Despite withering artillery fire, Etchberger single handedly held off the attackers with an M-16 as he and the others kicked away the enemy grenades being thrown at them before they could explode. At one point, one fell out of reach for him to push it away with his arms, so Daniel pushed Gish’s dead body onto the grenade to absorb the blast.
Using Daniel’s radio, he and Etchberger directed American A-1E Skyraiders against the enemy. They repeatedly bombed the site and the North Vietnamese attackers. As dawn broke, a CIA-operated UH-1H Huey managed to reach the stranded Americans. Ignoring the hail of enemy bullets pinging all around him, Etchberger carried Daniel to a rescue sling, and then he helped Sliz, who was now awake and sufficiently alert, to get into the helicopter.
Suddenly a fifth American, Staff Sgt. Bill Husband, who had been “playing possum,” jumped up and ran toward the helicopter. Etchberger, who had refused to be evacuated until the others had been rescued, now saved Husband’s life by embracing him in a bearhug, and both men were lifted into the helicopter.
As the CIA chopper began to fly away, the North Vietnamese let loose a hail of fire. At least one round struck Etchberger as he was being raised into the aircraft or just after he had been pulled inside. He bled to death before he could reach safety—and medical care—in Thailand. A total of 12 Americans had been killed, as well as 42 Thai and Laotian army Hmong personnel, but seven had survived—three of them as a direct result of Dick Etchberger’s gallantry.
Etchberger’s extraordinary heroism was recognized at the time as deserving of the Medal of Honor. His chain of command recommended him for the decoration, and Etchberger was restored to active duty so that he would be eligible to receive it posthumously. When the award recommendation reached the Pentagon, however, General Bruce K. Holloway, the Air Force vice chief of staff, advised against approving it. Giving Etchberger the nation’s highest military award would reveal the existence of the top-secret radar site in Laos, and highlight the fact that the Americans had been operating it in violation of international law.
As a result, President Lyndon B. Johnson declined to award the Medal of Honor, and the Air Force instead presented Etchberger’s widow with the Air Force Cross, the second-highest gallantry award, during a private ceremony in the Pentagon. She knew that her husband had been on a secret mission, as she had traveled with him to Washington, D.C., when he had undergone his “sheep dipping.” Still sworn to secrecy, she did not reveal the circumstances of his death even to her three children, who grew up believing that their father had died in a helicopter accident. Not until 1986, when the Air Force declassified the Lima Site 85 mission, did they learn the truth of what had happened to their father.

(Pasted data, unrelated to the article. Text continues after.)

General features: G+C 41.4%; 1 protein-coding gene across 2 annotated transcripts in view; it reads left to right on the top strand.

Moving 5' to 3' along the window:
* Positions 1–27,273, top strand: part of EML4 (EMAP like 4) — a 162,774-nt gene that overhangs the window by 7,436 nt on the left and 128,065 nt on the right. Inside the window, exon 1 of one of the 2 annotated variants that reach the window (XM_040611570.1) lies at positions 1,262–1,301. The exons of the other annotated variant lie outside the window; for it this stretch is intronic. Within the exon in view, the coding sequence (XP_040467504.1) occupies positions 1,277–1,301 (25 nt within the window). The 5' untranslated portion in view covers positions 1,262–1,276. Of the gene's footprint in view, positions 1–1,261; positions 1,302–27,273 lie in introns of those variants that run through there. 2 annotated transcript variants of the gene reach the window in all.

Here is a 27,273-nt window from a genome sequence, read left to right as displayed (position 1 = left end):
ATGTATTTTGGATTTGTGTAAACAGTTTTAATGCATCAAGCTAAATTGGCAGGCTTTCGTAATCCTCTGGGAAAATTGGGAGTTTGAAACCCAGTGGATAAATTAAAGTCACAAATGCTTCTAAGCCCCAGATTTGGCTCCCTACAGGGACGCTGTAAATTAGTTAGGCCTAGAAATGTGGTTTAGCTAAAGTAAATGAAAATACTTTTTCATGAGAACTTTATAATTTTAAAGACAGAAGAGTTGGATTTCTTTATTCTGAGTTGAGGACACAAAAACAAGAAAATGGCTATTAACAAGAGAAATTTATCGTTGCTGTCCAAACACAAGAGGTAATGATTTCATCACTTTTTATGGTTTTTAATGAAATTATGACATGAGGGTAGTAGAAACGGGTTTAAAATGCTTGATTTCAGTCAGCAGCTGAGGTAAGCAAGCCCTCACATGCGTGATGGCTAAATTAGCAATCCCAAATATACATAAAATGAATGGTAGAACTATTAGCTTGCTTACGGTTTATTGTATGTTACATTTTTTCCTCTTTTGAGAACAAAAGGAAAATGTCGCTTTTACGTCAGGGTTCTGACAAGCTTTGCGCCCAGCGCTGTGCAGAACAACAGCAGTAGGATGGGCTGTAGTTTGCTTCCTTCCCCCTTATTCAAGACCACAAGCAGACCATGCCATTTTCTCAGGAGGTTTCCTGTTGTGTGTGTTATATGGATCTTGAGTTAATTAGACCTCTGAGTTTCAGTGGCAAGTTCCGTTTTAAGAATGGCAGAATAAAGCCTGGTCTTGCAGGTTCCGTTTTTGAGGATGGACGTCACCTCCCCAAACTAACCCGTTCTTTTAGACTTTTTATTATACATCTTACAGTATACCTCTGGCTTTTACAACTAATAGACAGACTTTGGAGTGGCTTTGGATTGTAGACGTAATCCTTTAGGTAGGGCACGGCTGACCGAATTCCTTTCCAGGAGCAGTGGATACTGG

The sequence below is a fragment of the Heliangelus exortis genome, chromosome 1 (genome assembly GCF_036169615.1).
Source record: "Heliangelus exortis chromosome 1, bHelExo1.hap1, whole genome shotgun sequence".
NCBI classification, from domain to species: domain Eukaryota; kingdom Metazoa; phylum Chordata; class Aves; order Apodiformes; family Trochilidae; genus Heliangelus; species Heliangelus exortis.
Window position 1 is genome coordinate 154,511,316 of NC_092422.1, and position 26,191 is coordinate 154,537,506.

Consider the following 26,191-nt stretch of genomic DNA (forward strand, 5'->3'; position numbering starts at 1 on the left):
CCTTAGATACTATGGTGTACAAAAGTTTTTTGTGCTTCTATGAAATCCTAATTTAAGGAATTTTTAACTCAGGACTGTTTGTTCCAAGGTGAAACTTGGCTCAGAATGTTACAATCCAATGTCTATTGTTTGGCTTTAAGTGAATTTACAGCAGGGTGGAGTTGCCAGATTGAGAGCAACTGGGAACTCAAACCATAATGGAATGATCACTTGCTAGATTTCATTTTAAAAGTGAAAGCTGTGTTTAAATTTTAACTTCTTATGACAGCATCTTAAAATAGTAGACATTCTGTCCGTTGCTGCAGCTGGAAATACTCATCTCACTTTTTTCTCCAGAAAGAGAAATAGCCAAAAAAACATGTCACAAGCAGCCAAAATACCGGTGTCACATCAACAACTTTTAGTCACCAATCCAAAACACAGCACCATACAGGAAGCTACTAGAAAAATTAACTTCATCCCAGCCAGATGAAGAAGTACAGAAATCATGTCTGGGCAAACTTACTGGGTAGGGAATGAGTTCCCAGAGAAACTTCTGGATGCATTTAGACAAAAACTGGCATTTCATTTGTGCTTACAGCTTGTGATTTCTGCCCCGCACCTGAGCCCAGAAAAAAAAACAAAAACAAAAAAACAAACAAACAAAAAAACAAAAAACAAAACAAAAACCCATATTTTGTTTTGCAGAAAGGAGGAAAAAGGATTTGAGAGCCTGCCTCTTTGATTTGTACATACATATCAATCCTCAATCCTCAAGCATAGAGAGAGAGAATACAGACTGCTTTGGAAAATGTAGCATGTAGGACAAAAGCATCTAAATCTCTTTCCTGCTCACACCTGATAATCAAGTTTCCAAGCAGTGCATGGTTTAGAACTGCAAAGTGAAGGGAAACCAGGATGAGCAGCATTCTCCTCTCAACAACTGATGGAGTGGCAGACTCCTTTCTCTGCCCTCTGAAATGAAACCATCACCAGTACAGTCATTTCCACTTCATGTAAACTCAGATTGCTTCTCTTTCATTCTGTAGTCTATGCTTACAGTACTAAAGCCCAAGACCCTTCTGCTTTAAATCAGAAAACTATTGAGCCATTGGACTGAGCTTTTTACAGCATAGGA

In 1999, historian Timothy Castle’s book One Day Too Long detailed the extraordinary events of March 10-11, 1968, and revealed that it was at Lima Site 85 that the Air Force had suffered its largest single ground combat loss of the Vietnam War. Soon thereafter, a group of retired Air Force veterans requested that Etchberger’s Air Force Cross be upgraded to the Medal of Honor for which he had originally been recommended.
While Secretary of the Air Force Michael B. Donley favored the upgrade, the problem was that special legislation was needed to waive the two-year time limit that ordinarily applies to Medal of Honor recommendations. Congressman Earl Pomeroy of North Dakota, who represents a district where Etchberger and his family were once stationed, and whose office had submitted the original Medal of Honor upgrade package to the Air Force in 2006, pushed hard for the legislation, and it passed the Congress in late 2008.
On September 21, 2010, more than 42 years after the attack on Lima Site 85 that cost Etchberger his life, his three sons received the Medal of Honor from President Barack Obama in a White House ceremony. His citation for the medal explains how Etchberger “repeatedly and deliberately risked his own life, exposing himself to heavy enemy fire in order to place three surviving comrades into rescue slings hanging from the hovering helicopter.” Then, about to reach safety himself, Etchberger “was fatally wounded by enemy ground fire.”
Dick Etchberger’s gallantry, self-sacrifice and profound concern for his fellow airmen has not been forgotten. As President Obama said in his remarks at the White House: “Even though it has been 42 years, it’s never too late to do the right thing. It’s never too late to pay tribute to our Vietnam veterans and their families.” John Daniel, who was the lone Lima Site 85 veteran to attend the White House ceremony, put it slightly differently: Etchberger, said Daniel, “was one hell of an NCO.”
Etchberger’s Medal of Honor is extraordinary on another count: It is the first Medal of Honor to an individual serving in the highest enlisted grade in any service. No other E-9 has been awarded the decoration while serving as a sergeant major (Army and Marine Corps), master chief petty officer (Navy), master gunnery sergeant (Marine Corps) or chief master sergeant (Air Force).
Author Fred Borch retired after 25 years of active duty as an Army lawyer and is the now the regimental historian and archivist for the Army Judge Advocate General’s Corps. His latest book, For Military Merit: Recipients of the Purple Heart, was published in 2010 by Naval Institute Press.